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For roughly the past two decades, I’ve woken up every morning and asked myself the question “How can I use more Japanese vocabulary today?” That desire was the major reason I decided to study abroad in college, plus move back to Japan after graduation, and I’ve actually reached the point where I’ve got a pretty sizeable stockpile of Japanese words I wish I could import into my native language.

And yet, often when I hear someone use the Japanese honorific “-san” when speaking English, it feels awkward and superfluous to me. But it turns out there’re actually a few compelling reasons behind English-speakers peppering their speech with “-san,” as it solves a couple of linguistic limitations of the English language.

So what are the pros and cons of importing the word into English? Let’s take a look.

First off, let’s quickly explain what exactly -san is. It’s a suffix meant to show respect, so it often works like “Mr.” or “Ms.” would in English. But –san can be tacked onto a given name too, as a way of showing courtesy when speaking to or about someone.

Not only is –san incredibly versatile, Japanese also has a number of other suffixes, such as –chan, -kun, and –sama, that can show varying degrees of respect or affection. As a matter of fact, there are so many honorific suffixes to choose from when speaking Japanese that not using one is a somewhat bold statement that you and your conversational counterpart are on such equal footing that there’s no need to show any sort of deference to one another, implying either an especially close friendship or, conversely, a relationship that’s so devoid of emotional commitment that there’s no need to make any effort to be particularly polite with one another.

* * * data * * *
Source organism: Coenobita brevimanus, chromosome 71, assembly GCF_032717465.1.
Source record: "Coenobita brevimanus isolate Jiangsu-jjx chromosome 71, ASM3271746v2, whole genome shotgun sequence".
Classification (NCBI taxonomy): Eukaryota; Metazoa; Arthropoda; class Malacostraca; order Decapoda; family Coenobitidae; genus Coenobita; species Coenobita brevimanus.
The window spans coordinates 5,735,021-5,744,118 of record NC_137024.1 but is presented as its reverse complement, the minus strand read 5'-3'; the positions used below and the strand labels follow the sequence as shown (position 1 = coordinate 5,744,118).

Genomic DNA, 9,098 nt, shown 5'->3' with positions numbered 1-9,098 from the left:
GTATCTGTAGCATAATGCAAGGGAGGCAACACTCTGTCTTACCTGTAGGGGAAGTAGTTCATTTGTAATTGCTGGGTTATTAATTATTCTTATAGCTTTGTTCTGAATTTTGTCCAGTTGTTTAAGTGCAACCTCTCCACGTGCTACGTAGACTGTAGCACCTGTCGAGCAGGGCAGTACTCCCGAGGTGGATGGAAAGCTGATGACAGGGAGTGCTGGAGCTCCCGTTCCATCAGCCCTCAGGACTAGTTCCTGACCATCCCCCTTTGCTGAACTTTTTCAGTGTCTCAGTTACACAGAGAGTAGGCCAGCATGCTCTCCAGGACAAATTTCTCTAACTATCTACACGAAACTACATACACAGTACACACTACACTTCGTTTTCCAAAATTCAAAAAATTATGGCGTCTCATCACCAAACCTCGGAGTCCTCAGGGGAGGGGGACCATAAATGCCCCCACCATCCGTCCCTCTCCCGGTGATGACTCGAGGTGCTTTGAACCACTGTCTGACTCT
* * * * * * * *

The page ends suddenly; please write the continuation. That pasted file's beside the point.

It’s this unilateral declaration of either extreme familiarity or complete indifference that makes dropping the honorifics entirely (called yobisute in Japanese) something that doesn’t happen all that commonly in Japanese society. As a result, English-speakers who have lived in Japan, or who have studied the language or culture, sometimes feel it would be too forward to use a Japanese person’s name without adding a -san to it, even if speaking English.

▼ For example, Xan here obviously respects Haruki Murakami, but since they’re not buddies who hang out together all the time, gives him a –san in this birthday shout-out.

The advantages of –san for English-speakers extend beyond a bit of participatory cultural awareness. Especially in business situations, it’s common for Japanese people to refer to themselves and their colleagues by their family name. When communicating with or about someone you haven’t met face-to-face, though, just a last name won’t tell you whether that person is a man or a woman, which leaves you having to take a guess whether or not to address your correspondence to Mr. Suzuki or Ms. Suzuki. Even having the person’s given name won’t help if you’re not familiar with which Japanese names are male and which are female.

▼ And you’re completely out of luck if you’re dealing with one of the language’s unisex names.

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But –san is a catch-all that can be used for both sexes. It also works independently of whether the person is single or married, meaning –san saves you the risk of having to choose between Ms., Mrs., or Miss. This gender-neutral nature is especially handy in the era of social media, where many people have a network of friends and acquaintances of whose sex they’re unsure of and even unconcerned about.

Okay, so we’ve seen there are a couple of legitimate arguments to be made for using –san in English speech. But before you go tossing the word about, here are some counterpoints to consider.